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Federal Building Renamed in Honor of Navy ‘Hidden Figure’ Raye Montague

Dr. David Montague attends the dedication ceremony for the renamed Raye Montague Center for Maritime Technology.

A university professor had a once-in-a-lifetime experience of serving as one of the guest speakers celebrating the dedication of a federal building named in his mother’s honor.

Dr. David Montague, associate vice chancellor for academic affairs, student success at UA Little Rock, celebrated the dedication of a building at the Naval Surface Warfare Center, Carderock Division in Bethesda, Maryland.

Montague’s mother, the late Dr. Montague, an internationally registered professional engineer with the U.S. Navy, is credited with creating the first computer-generated rough draft of a U.S. naval ship. Montague was recognized as the U.S. Navy’s real-life “Hidden Figure” during naval events in Washington, D.C. and Virginia and on the Feb. 20, 2017, live episode of “Good Morning America.”

Chief of Naval Operations Adm. Lisa Franchetti signed a letter in August 2023 approving the renaming of Carderock’s Maritime Technology Information Center, located in Building 40, after the naval icon. Carderock marked this historic event by hosting a ceremony on Feb. 15, unveiling the new name of Building 40 to the Raye Montague Center for Maritime Technology.

Raye Montague posthumously received this dedication for her contributions to the U.S. Navy. David Montague attended the event with his wife Whitney, an engineer, and child Mace, a sociology major at UA Little Rock.

Montague and his family were touched by the many historic displays, research, and hard work that has gone into the building to honor Raye Montague’s lifetime of accomplishments.

“It was fantastic to be there in person to see the building and all the work they put into it,” Montague said. “They put a huge effort to turn this building into something people can enjoy and learn from. They even found a model of her first ship designed by a computer. A process that revolutionized the Naval fleet’s ship design time from two years by hand, to a little over 18 hours by computer. I was overwhelmed to see her honored this way. There’s even a picture of me as a baby in one of the timelines.”

Montague has many fond childhood memories of Carderock. As a single mother at the time, Raye Montague would often bring her young son to work with her.

“I learned how to program a computer at Carderock,” Montague said. “I was around 4 years old, and that is what my mom gave me to keep me busy. I remember just running around and exploring a lot as a kid.”

Montague, along with author Paige Bowers, co-wrote a book in 2021 about Raye Montague’s life, titled “OVERNIGHT CODE: The Life of Raye Montague, the Woman Who Revolutionized Naval Engineering.” As part of the building dedication celebrations, he held a book discussion about his mother’s life.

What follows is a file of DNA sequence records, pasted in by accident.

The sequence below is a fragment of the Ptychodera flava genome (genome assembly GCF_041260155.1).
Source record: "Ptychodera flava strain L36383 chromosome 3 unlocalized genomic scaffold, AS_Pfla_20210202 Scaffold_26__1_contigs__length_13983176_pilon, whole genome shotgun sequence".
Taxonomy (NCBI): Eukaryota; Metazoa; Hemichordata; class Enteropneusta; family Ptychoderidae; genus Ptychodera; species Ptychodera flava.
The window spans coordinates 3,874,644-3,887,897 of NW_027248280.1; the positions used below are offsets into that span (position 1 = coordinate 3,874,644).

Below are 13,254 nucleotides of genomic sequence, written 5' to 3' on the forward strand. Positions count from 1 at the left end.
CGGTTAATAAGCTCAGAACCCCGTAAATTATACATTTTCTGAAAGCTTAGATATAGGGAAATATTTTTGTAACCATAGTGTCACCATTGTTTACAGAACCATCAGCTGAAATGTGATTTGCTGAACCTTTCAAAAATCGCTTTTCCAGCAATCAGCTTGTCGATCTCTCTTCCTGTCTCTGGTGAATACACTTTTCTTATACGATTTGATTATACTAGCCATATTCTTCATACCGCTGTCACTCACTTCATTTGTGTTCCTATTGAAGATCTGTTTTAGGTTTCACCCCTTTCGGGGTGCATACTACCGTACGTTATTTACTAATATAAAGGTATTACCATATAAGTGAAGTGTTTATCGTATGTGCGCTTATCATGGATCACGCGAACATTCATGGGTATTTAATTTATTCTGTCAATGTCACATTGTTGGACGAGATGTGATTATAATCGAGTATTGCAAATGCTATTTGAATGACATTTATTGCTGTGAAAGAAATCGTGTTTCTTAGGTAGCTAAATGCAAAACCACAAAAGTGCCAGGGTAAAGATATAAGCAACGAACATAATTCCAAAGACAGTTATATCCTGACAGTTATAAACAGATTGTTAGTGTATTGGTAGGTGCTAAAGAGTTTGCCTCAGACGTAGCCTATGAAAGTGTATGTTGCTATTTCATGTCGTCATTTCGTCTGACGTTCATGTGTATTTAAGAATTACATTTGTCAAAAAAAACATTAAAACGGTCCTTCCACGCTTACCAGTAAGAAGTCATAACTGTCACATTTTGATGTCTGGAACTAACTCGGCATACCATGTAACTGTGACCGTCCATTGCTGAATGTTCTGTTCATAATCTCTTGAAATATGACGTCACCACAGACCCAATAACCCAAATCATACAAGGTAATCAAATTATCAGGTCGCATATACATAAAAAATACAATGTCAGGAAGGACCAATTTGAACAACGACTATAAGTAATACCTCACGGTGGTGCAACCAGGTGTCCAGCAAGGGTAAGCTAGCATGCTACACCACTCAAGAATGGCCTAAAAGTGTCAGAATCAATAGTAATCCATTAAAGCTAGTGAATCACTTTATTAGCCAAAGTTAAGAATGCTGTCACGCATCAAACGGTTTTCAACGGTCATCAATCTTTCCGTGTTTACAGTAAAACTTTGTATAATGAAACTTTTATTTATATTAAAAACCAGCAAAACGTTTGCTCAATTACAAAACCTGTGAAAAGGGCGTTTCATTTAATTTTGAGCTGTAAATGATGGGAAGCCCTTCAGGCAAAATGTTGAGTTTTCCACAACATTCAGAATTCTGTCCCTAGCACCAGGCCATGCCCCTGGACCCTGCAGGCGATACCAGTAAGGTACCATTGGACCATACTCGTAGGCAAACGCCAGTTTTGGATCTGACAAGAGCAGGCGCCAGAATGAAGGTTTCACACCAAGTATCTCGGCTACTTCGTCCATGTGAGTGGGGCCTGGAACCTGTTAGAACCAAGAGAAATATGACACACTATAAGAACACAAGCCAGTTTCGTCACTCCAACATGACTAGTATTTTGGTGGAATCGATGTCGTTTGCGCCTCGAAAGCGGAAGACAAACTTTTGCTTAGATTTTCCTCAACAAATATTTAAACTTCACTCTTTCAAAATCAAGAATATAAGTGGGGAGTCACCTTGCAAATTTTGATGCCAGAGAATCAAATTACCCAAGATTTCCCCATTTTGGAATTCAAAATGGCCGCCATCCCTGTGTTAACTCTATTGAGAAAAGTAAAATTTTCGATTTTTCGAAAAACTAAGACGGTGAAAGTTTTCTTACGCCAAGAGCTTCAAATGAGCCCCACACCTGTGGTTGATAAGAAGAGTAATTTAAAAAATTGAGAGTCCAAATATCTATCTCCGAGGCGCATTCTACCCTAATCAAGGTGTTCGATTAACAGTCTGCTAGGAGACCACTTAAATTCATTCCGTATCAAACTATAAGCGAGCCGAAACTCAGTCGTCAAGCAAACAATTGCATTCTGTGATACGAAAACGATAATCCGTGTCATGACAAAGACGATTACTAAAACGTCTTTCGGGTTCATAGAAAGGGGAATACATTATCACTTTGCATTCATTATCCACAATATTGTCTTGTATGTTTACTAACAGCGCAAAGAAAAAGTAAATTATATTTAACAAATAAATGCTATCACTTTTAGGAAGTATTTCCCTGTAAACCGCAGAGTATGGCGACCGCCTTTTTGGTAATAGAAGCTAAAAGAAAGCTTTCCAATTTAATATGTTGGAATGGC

This picture of the late Dr. Raye Montague stands in the newly renamed Raye Montague Center for Maritime Technology.
This picture of the late Dr. Raye Montague stands in the newly renamed Raye Montague Center for Maritime Technology.

“I think my mom would be blown away by this, just happy to be recognized by the people who were part of the formative and early years of her career,” Montague said. “In our book, we mention this facility in two chapters. My mother started in the Applied Mathematics Lab at Carderock, and she did a lot of her formative, early career opportunities when she moved from Arkansas – during segregation – to Maryland, and the Navy gave her that opportunity. She really felt like the Carderock people were her extended family. She really took the work of designing the homes of sailors, marines, and contractors seriously. She wanted to keep them safe.”

Raye Montague began her civilian career as a clerk typist at the David Taylor Model Basin, now known as NSWC Carderock Division. She quickly showed her aptitude in science and math, which would eventually lead her to be reassigned to work with the new Universal Automatic Computer I (UNIVAC I) system, the world’s first commercially available computer. She is credited with designing the first draft of the Oliver Hazard Perry-class frigate in 1971 in less than 19 hours, earning her a Meritorious Civilian Service Award and revolutionizing ship design from that day forward.

“We owe a lot in the way we design ships to Raye Montague,” Carderock Technical Director Larry Tarasek said. “And we owe a lot in how we recognize the importance of diversity and inclusion to Raye Montague. The least we can do is name a building after her.”

The wonderful trip held one last surprise for Montague. He has been working with representatives from the U.S. Mint on a design of a $1 coin in honor of his mother, and a member of the U.S. Mint informed him just before the ceremony that the $1 coin in honor of Raye Montague will be released next year in 2025.